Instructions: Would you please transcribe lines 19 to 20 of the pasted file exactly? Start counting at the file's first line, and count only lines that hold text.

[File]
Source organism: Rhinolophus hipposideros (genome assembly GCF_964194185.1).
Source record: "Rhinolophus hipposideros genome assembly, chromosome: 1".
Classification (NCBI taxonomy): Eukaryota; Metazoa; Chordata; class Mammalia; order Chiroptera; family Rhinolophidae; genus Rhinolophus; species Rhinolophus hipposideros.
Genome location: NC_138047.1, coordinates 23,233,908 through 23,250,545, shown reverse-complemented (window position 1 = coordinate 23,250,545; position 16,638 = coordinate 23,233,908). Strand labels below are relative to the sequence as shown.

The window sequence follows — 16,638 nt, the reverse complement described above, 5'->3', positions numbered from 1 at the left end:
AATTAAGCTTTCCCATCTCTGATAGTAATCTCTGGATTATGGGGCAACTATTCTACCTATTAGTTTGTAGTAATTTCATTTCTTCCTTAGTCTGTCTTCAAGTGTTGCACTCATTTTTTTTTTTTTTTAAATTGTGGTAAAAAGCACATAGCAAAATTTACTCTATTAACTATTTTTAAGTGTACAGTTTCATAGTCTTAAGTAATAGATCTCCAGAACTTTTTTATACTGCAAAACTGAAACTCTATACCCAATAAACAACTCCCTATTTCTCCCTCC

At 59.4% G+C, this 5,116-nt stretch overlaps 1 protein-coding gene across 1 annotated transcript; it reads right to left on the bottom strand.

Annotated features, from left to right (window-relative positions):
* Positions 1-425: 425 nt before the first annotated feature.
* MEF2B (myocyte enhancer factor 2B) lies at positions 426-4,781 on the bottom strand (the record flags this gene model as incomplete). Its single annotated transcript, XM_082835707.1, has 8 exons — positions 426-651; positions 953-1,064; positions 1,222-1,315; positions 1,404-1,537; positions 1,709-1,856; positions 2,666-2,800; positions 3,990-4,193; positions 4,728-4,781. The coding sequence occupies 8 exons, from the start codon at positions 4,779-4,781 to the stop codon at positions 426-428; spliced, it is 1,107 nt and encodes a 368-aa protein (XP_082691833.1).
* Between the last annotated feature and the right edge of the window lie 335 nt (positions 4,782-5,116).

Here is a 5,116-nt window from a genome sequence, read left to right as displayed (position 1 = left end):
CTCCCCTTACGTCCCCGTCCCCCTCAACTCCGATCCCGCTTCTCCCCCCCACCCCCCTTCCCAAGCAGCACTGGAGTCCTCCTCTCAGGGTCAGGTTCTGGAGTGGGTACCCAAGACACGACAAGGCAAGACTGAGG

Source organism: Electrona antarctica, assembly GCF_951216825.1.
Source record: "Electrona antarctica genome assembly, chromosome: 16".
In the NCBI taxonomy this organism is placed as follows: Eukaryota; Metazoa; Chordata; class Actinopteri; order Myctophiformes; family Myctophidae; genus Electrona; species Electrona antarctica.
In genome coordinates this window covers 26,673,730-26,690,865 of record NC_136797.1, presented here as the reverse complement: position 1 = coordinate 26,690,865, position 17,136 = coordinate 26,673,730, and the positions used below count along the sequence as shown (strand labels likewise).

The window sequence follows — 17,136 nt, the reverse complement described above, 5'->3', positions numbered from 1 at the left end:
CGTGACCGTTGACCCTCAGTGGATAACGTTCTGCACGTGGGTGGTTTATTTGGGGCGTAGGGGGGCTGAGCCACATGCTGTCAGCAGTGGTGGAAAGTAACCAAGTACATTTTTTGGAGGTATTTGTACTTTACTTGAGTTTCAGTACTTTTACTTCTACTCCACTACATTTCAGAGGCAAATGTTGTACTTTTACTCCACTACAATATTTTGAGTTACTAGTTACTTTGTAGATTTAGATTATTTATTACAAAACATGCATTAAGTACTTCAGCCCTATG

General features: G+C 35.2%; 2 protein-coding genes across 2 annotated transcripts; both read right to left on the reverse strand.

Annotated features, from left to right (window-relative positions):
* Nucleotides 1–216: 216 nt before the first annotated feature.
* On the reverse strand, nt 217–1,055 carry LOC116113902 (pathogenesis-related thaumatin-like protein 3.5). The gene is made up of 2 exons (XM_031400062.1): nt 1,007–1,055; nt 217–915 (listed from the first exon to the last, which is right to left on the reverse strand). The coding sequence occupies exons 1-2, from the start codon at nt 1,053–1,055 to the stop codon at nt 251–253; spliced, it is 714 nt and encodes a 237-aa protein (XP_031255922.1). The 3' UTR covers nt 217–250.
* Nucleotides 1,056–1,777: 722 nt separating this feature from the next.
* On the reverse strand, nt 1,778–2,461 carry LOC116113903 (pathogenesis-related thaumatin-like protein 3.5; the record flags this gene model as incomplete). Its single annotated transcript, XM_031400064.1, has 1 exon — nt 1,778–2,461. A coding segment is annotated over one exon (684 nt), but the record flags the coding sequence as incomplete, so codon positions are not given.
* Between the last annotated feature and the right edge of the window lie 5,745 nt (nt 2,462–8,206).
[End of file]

CGTGACCGTTGACCCTCAGTGGATAACGTTCTGCACGTGGGTGGTTTATTTGGGGCGTAGGGGGGCTGAGCCACATGCTGTCAGCAGTGGTGGAAAGTAACCAAGTACATTTTTTGGAGGTATTTGTACTTTACTTGAGTTTCAGTACTTTTACTTCTACTCCACTACATTTCAGAGGCAAATGTTGTACTTTTACTCCACTACAATATTTTGAGTTACTAGTTACTTTGTAGATTTAGATTATTTATTACAAAACATGCATTAAGTACTTCAGCCCTATG

General features: G+C 35.2%; 2 protein-coding genes across 2 annotated transcripts; both read right to left on the reverse strand.